Gondêšâpur’s real fame in the history of Islamic Persia rests on its alleged role in the transmission of Hellenistic learning, or more precisely, of Galenic medicine and the institution of the teaching hospital (bimârestân) to the metropolitan ‘Abbasid society and beyond that to Islamic civilization at large (see BÈMÂRESTÂN and BOKhTÈŠUu‚’ iv, pace Dols, esp. pp. 381-85). The earliest testimony to Gondêšâpur in the context of medical learning refers to a medical-philosophical disputation convened on Khosrow II’s orders in about 610, in which the drustbed (q.v.) Gabriel of Šiggâr participated; the hospital itself first finds specific mention in the events of the year 148/765, when the caliph al-Mansur is said to have summoned the then head of Gondêšâpur’s hospital, Jewarjis b. Jebrâ’il b. Bokhtišu’, to Baghdad (Ebn al-QeftÂi, pp. 158-60). In spite of the dearth of detailed and reliable information about local and regional conditions in the pre-’Abbasid periods, Khhuzestân and in particular the city of Gondêšâpur must be considered the locale where Syro-Persian Nestorians were weaned on what the later biobibliographical authors celebrated as superior medical learning. The information found in narrative sources concerning the derivation of such knowledge during the Sasanian period from outstanding individual Greek and Indian sources, as well as from the local Aramaic and Iranian roots, (see BOKhTIŠU’ and Aydén Saylé, p. 1120) has substantially been corroborated by the extant texts themselves, however limited their scholarly horizon indubitably is. The differential which in the first ‘Abbasid decades obtained between Nestorian medical competence and that of society at large was sufficient to launch the Bokhtišu’ family and others onto a brilliant career in the orbit of the ‘Abbasid court (cf. Jâhez, pp. 109-10; idem, apud Dols, p. 382). Moreover, they rose to the challenge and successively improved their theoretical and practical command of the discipline, not least by rediscovering and eventually passing on to the Muslims, Galen and the other classics of Hellenistic medicine.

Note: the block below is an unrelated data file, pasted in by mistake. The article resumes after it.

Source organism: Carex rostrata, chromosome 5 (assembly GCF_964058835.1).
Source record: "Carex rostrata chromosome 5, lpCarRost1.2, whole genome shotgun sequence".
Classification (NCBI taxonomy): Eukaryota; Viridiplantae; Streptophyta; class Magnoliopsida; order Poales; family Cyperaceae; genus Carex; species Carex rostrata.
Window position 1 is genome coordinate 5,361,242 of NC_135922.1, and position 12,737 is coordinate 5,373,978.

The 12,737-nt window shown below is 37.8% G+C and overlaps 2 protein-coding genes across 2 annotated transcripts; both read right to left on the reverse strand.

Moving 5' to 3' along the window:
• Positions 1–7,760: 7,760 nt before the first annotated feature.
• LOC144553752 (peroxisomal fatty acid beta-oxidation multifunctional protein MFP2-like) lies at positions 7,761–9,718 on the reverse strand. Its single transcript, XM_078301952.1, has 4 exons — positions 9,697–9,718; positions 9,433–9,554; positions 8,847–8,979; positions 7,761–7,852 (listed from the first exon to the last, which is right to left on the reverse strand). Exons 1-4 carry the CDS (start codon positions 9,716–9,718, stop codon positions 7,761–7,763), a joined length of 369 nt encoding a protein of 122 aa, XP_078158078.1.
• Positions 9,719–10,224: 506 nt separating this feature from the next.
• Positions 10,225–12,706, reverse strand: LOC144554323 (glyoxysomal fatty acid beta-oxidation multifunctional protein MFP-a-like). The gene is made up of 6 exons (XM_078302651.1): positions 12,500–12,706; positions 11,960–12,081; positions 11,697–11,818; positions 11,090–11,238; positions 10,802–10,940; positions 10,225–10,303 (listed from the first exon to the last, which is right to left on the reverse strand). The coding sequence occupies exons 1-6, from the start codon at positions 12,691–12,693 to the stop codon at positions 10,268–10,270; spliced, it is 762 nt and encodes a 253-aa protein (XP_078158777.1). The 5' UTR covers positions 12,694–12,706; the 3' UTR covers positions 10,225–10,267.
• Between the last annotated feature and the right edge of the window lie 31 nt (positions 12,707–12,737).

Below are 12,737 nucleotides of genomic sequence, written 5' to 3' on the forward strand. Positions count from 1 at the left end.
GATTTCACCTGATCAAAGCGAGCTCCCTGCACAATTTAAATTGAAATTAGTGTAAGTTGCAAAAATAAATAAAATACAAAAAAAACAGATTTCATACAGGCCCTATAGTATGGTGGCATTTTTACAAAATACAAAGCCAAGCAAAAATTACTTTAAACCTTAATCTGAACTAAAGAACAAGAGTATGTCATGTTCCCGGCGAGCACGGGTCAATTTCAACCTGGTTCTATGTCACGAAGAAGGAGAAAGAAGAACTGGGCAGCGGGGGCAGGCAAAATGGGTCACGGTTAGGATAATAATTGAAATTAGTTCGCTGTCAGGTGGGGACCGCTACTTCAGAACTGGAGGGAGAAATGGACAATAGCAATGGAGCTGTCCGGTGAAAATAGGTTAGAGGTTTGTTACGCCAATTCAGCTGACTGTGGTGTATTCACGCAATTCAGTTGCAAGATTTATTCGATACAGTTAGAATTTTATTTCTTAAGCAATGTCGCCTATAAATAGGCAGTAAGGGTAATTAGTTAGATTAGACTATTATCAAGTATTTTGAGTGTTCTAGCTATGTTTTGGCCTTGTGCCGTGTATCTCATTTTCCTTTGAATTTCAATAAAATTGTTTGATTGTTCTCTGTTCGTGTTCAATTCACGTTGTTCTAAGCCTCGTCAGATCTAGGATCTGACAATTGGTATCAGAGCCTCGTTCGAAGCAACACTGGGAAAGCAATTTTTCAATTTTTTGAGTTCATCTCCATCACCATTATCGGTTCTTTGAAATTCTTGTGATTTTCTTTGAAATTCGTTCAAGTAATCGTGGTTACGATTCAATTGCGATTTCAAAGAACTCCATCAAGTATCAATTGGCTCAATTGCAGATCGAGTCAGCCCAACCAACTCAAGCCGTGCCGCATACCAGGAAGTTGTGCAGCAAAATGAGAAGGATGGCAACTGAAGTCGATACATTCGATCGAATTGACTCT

A medieval portrait of the sages of medicine: Galen (left), the Iranian Avicenna (center) and Hippocrates (right). (980 -1037). Avicenna (or Abu Ali Sina) was born in Afshana, near (Bukhara), the ancient capital of the Iranian Samanid dynasty. The Arab Scholar Al-Qitfi  has noted that “They (the Persians) made rapid progress in science, developing new methods in the treatment of disease along pharmacological lines so that their therapy was judged superior to that of the Greeks and Hindus” (as cited in Elgood, 1953, p.311, Legacy of Persia (edited by AJ. Arberry), Clarendon Press).

As regards the Gondêšâpur hospital, which for several generations was under Bokhtišu’’s direction and presumably the city’s only such institution, the sources provide only scattered information on how it fared after the Bokhtišu’ finally moved to Baghdad (Dols, pp. 377, 381-82); specifically, the question is whether the death of the last known director, Sâbur b. Sahl, in 255/869 (Ebn al-QeftÂi, p. 207), also spelled the end of the hospital itself.


Primary Sources

Robert McC. Adams and Donald P. Hansen, “Archaeological Reconnaissance and Soundings in Jundi Shâhpur,” Ars Orientalis 7, 1968, 53-70, with appendix by Nabia Abbott, “Jundi Shâhpur: A Preliminary Historical Sketch,” pp. 71-73.

Friedrich Carl Andreas and Walter Bruno Henning, Mitteliranische Manichaica aus Chinesisch-Turkestan III, SPAW, Phil-hist. Kl., Berlin 1934, pp. 848-912, esp. p. 861, ll. 26 f.; repr. in Walter B. Henning, W. B. Henning Selected Papers, Acta Iranica 14, Leiden, 1977, pp. 275-340.

Chronicle of Se’ert, ed. and tr. Addai Ibrahim Scher and Jean Perier, in Patrologia Orientalis, Paris, 1908-50: IV/3, pp. 219-313; V/2, pp. 241-334; VII/2, pp. 99-203; XIII/2, pp. 437-639.

Sarah Clackson et al., Dictionary of Manichaean Texts I: Texts from the Roman Empire (Texts in Syriac, Greek, Coptic and Latin), Corpus Fontium Manichaeorum Subsidia, Ancient History Documentary Research Center, Macquarie University, Brepols and Sydney, 1998, p. 182, s.v. Bhlapat.

Abu Hanifa Dinavari, Ketâb al-akhbâr al-tewâl, ed. V. Guirgass, Leiden, 1888, esp. pp. 48-49, 71, 75; ed. ‘Abd-al-Mon’em ‘Âmer and Jamâl-al-Din Šayyâl, Cairo, 1960, pp. 46, 47.

Ebn al-QeftÂi, Ta’rikh al-hokamâ’, ed. Julius Lippert, Leipzig, 1903.

Philippe Gignoux, Catalogue des sceaux, came‚es et bulles sasanides de la Bibliotheàques nationale et du Muse‚e du Louvre II, Les sceaux et bulles inscrits, Paris, 1978, p. 117, nos. 13.1-2., Pl. LXVI, no. 13.

Rika Gyselen, “Ateliers mone‚taires et cachets officiels sasanides,” Stud. Ir. 8/2, 1979, pp. 189-212.

Idem, La geographie administrative de l’Empire Sassanide: les te‚moignages sigillographiques, Paris, 1989, esp. p. 61.